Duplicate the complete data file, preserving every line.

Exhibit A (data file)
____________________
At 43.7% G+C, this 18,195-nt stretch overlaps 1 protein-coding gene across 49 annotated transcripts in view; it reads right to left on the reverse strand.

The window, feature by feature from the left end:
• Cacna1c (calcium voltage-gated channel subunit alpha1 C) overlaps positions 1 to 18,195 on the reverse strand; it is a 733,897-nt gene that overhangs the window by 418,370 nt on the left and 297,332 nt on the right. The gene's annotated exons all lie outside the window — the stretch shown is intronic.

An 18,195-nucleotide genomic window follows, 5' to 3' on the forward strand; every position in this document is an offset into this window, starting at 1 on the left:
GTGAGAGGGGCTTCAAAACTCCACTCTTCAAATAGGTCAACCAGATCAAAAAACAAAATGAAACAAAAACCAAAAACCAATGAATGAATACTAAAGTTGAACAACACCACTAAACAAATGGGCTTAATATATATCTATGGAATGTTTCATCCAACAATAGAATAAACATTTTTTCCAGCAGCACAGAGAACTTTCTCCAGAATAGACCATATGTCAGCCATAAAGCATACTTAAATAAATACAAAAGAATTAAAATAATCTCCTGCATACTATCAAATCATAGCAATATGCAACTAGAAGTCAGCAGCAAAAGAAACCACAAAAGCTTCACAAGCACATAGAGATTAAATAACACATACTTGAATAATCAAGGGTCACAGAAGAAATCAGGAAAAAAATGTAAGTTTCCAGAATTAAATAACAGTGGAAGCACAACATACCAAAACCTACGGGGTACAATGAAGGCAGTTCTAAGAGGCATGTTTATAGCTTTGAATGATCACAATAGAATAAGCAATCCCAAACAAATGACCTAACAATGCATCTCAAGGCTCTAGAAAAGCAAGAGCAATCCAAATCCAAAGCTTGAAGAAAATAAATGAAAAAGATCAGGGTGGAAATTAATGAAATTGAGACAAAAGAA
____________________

At 43.7% G+C, this 18,195-nt stretch overlaps 1 protein-coding gene across 49 annotated transcripts in view; it reads right to left on the reverse strand.

The window, feature by feature from the left end:
• Cacna1c (calcium voltage-gated channel subunit alpha1 C) overlaps positions 1 to 18,195 on the reverse strand; it is a 733,897-nt gene that overhangs the window by 418,370 nt on the left and 297,332 nt on the right. The gene's annotated exons all lie outside the window — the stretch shown is intronic.

An 18,195-nucleotide genomic window follows, 5' to 3' on the forward strand; every position in this document is an offset into this window, starting at 1 on the left:
GTGAGAGGGGCTTCAAAACTCCACTCTTCAAATAGGTCAACCAGATCAAAAAACAAAATGAAACAAAAACCAAAAACCAATGAATGAATACTAAAGTTGAACAACACCACTAAACAAATGGGCTTAATATATATCTATGGAATGTTTCATCCAACAATAGAATAAACATTTTTTCCAGCAGCACAGAGAACTTTCTCCAGAATAGACCATATGTCAGCCATAAAGCATACTTAAATAAATACAAAAGAATTAAAATAATCTCCTGCATACTATCAAATCATAGCAATATGCAACTAGAAGTCAGCAGCAAAAGAAACCACAAAAGCTTCACAAGCACATAGAGATTAAATAACACATACTTGAATAATCAAGGGTCACAGAAGAAATCAGGAAAAAAATGTAAGTTTCCAGAATTAAATAACAGTGGAAGCACAACATACCAAAACCTACGGGGTACAATGAAGGCAGTTCTAAGAGGCATGTTTATAGCTTTGAATGATCACAATAGAATAAGCAATCCCAAACAAATGACCTAACAATGCATCTCAAGGCTCTAGAAAAGCAAGAGCAATCCAAATCCAAAGCTTGAAGAAAATAAATGAAAAAGATCAGGGTGGAAATTAATGAAATTGAGACAAAAGAA